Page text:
Together, during this Ignatian Year, we have prayed and will continue to pray that St. Ignatius of Loyola may be proclaimed a Doctor of the Church, and we give thanks for the Jesuit contemplative charism and missionary spirit expressed so powerfully in St. Ignatius’ Spiritual Exercises.
A Doctor of the Church is someone recognized for making an outstanding theological, spiritual, mystical contribution illustrated in their writings and by their holiness in life and creative influence in and on the mission of the Church, an influence that endures centuries after their death.
St. Ignatius of Loyola does precisely that.
In The Spirituality of St. Ignatius Loyola, Fr. Hugo Rahner, S.J., traces to the contemplative heart of St. Ignatius the tremendous influence of the Society of Jesus through the centuries. He writes: “In the final analysis, the influence of Ignatius and his Order upon the Church, upon politics, civilization, and world-wide missions, derives from the spiritual life that animated them. For the great achievements which history records always have their beginnings in the tranquil center of the human heart.”
The National Shrine of the North American Martyrs is in Auriesville, New York, in the Diocese of Albany, and is dedicated to the three Jesuit missionaries who were martyred at the Mohawk Indian village of Ossernenon in 1642 and 1646. These New York Jesuit martyrs include the lay brother St. Rene Goupil (1608-1642), the priest St. Isaac Jogues (1607-1646) and the lay brother St. John Lalande (died 1646).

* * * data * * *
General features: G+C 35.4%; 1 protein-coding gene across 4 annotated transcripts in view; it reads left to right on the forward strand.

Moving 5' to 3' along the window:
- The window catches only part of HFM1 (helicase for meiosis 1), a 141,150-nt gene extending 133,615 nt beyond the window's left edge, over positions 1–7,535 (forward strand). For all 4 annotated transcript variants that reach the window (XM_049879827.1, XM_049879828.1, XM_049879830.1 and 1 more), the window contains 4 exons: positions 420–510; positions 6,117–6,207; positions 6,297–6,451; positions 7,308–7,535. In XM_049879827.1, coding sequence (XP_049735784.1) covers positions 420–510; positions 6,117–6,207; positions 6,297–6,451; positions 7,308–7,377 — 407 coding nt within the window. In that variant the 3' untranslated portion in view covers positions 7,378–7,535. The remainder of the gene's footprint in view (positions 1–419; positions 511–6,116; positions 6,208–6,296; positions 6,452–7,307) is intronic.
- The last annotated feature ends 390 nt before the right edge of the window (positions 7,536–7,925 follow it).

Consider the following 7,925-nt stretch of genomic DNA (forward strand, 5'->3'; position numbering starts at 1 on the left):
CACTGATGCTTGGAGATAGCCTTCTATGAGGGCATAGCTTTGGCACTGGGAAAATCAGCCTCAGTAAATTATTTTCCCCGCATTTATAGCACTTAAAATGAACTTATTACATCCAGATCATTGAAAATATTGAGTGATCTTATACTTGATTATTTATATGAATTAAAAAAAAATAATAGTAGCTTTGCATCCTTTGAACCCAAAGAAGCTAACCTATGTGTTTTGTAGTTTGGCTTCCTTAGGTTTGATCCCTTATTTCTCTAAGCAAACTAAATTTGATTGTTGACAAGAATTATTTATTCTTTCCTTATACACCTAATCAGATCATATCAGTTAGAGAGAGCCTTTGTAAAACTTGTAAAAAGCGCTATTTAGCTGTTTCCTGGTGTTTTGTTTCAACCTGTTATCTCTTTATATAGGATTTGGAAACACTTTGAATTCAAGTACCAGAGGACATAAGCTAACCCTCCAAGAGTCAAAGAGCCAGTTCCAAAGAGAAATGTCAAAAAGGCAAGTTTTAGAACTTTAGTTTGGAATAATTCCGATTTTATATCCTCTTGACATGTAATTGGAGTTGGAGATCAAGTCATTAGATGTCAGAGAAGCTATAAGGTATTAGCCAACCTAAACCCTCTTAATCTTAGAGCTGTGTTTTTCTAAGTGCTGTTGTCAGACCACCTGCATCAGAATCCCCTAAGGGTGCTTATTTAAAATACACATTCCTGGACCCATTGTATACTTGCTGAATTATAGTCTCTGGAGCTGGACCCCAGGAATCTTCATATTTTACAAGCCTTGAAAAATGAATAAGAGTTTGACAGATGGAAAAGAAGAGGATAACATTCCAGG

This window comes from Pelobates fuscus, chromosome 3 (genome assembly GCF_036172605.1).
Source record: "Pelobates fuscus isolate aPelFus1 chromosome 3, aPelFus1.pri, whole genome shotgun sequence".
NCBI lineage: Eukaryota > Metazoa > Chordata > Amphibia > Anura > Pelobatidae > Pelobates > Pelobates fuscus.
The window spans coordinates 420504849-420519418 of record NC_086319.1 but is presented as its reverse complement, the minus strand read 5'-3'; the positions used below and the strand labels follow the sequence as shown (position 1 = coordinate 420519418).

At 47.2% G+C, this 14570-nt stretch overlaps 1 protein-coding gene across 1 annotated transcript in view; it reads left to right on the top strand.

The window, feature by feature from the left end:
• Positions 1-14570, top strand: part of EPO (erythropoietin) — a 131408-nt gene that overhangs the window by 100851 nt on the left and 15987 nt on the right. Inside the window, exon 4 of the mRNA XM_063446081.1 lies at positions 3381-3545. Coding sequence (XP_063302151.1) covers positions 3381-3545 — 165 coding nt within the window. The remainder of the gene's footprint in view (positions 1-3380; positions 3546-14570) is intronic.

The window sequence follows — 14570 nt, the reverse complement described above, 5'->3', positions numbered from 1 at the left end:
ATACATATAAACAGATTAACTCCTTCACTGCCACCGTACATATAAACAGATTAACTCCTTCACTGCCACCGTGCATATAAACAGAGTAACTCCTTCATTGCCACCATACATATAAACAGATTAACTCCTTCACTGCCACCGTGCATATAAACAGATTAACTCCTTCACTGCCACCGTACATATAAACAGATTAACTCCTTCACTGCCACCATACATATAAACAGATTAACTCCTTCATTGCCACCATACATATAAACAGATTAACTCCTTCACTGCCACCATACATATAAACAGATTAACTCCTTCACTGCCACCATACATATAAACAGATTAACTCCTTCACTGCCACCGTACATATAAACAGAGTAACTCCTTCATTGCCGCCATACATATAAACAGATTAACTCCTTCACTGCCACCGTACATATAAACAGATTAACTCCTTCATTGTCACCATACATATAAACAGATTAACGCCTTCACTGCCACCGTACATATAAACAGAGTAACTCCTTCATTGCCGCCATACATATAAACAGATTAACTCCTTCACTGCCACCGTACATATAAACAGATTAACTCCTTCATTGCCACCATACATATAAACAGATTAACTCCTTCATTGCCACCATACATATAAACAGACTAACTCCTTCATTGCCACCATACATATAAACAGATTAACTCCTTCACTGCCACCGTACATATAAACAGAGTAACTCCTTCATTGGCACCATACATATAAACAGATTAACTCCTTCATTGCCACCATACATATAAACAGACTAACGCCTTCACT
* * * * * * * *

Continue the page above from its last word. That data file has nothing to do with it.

We give thanks to God for our Holy Father Pope Francis, a Jesuit himself from Argentina, who is a son of St. Ignatius and his Spiritual Exercises.
We give thanks for the many American sons of St. Ignatius and his Spiritual Exercises, such as the theologian Avery Cardinal Dulles, S.J., (1918-2008) who in his evangelizing theology called for a rebirth of Catholic apologetics.
We give thanks for Fr. John Courtney Murray, S.J., (1904-1967) who had such a prominent role as the theological architect of the Second Vatican Council’s 1965 Declaration on Religious Freedom (Dignitatis Humanae).
We also remember Fr. Walter Ciszek, S.J., (1904-1984), a native of Shenandoah, Pennsylvania in the Diocese of Allentown. Fr. Ciszek survived 15 years in a Russian prison camp – including five in solitary confinement. He tells his story and how his Catholic faith gave him courage to endure the Gulag in With God in Russia (1964) and in He Leadeth Me (1973).
We give thanks for the many American daughters of St. Ignatius whose ecclesial missions and expression of the feminine genius in the Church were forged and formed in Jesuit spirituality.
We ask the intercession of so many great Jesuit saints: St. Robert Bellarmine (1542-1621), St. Francis Borgia (1510-1572), St. Edmund Campion (1540-1581), St. Peter Canisius (1521-1597), St. Peter Claver (1580-1654), St. Claude de la Colombiere (1641-1682), St. Aloysius Gonzaga (1568-1591), St. Stanislaus Kostka (1550-1568), St. Paul Miki (1562-1597), St. Nicholas Owen (1550-1606), St. Alphonsus Rodriguez (1532-1617) and many more.As today we complete the celebration of the Year of St. Ignatius of Loyola, we continue to be inspired by his life and teaching. We ask his intercession, and we follow in his path — the path of He who is the Way, the Truth and the Life — grounding every remaining moment we have on earth Ad Maiorem Dei Gloriam — For the Greater Glory of God.